My first interview

The first interview I got was from a medium-sized company in Berlin. It was an accounting role. I was invited to the office for a personal interview. When I arrived at the office, I was arranged to meet with the boss. When I met him, he was so shocked that I could not speak German. Well, their job description was in English and it did not mention that German was required. My CV stated that I could speak Chinese and English. But obviously, they just supposed that people could speak German when they came for the interview.

So the boss asked me how good my German was. My German was so bad that I couldn’t introduce myself. He told me that it would have been okay to give me a job that only required English reading and writing. However, I wouldn’t be happy working there if I could not speak German because all the colleagues were communicating in German and I would feel left out. Therefore, I did not get this job offer.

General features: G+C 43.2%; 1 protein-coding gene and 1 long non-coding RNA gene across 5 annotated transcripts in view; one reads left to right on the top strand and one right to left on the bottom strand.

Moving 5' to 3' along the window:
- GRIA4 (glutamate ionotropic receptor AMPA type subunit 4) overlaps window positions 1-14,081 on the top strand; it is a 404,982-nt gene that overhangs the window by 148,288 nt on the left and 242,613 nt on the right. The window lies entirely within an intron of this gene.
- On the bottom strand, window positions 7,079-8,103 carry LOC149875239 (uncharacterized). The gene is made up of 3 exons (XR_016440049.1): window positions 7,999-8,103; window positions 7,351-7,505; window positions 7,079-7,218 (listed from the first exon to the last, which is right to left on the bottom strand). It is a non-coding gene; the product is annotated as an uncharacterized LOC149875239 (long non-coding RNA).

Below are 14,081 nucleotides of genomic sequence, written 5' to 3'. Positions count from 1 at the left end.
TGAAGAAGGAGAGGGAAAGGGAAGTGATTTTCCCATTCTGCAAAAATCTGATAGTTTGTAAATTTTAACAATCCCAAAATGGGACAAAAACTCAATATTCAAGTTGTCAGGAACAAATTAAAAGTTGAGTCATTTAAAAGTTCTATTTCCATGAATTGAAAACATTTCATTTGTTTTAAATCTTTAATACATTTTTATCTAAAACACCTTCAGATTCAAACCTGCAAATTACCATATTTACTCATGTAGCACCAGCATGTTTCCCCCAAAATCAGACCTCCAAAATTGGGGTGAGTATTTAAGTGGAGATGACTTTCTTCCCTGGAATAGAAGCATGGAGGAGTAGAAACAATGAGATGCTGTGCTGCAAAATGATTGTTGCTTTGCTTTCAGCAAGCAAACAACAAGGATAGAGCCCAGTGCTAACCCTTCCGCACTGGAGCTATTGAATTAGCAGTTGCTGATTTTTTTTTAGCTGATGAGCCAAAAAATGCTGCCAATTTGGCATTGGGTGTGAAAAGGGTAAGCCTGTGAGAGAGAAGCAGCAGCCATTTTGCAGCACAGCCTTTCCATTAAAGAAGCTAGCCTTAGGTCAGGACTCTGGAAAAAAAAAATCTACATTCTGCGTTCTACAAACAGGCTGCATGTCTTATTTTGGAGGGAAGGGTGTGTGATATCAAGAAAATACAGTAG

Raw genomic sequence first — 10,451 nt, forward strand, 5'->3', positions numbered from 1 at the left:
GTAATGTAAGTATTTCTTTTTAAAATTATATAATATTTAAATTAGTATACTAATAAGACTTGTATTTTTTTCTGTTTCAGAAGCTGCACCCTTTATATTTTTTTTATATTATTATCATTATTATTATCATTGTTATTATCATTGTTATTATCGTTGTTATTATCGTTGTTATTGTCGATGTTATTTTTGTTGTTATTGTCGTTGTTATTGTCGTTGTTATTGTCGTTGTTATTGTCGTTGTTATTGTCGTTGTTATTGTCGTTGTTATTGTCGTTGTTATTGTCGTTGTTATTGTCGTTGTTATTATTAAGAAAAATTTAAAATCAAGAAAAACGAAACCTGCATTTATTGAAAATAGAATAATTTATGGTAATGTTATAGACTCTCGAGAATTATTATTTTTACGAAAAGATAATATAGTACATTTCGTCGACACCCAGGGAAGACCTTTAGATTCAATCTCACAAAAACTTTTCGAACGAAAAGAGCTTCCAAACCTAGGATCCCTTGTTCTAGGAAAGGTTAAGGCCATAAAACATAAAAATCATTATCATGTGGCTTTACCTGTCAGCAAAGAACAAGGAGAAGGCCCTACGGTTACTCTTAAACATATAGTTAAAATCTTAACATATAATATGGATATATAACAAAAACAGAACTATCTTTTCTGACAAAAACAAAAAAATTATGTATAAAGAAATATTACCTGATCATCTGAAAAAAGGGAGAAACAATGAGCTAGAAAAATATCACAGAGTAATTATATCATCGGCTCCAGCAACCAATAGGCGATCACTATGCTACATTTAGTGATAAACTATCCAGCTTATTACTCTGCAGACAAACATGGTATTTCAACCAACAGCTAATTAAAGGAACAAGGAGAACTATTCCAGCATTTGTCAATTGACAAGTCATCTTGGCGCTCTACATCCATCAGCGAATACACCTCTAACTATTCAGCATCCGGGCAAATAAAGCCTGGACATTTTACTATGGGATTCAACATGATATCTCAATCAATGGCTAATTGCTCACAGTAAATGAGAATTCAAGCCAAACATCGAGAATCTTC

I was so sad and wanted to cry after this interview. That was my first interview in Germany and it took me a long time to prepare for it. I had so much hope in it. I was desperate.

My second interview

It was a big international company with headquarter in Canada. I was applying for a finance role. The job description was in English. I got my first phone interview. The interview was in English and all went well. The HR seemed to be happy about me and told me that they would definitely inform me of the next step in the following week.

However, I had never heard back from her afterward. I sent an email reminder. She told me she was still waiting for feedback. I waited for some more time and asked again for the status. And until now I have never heard back from them.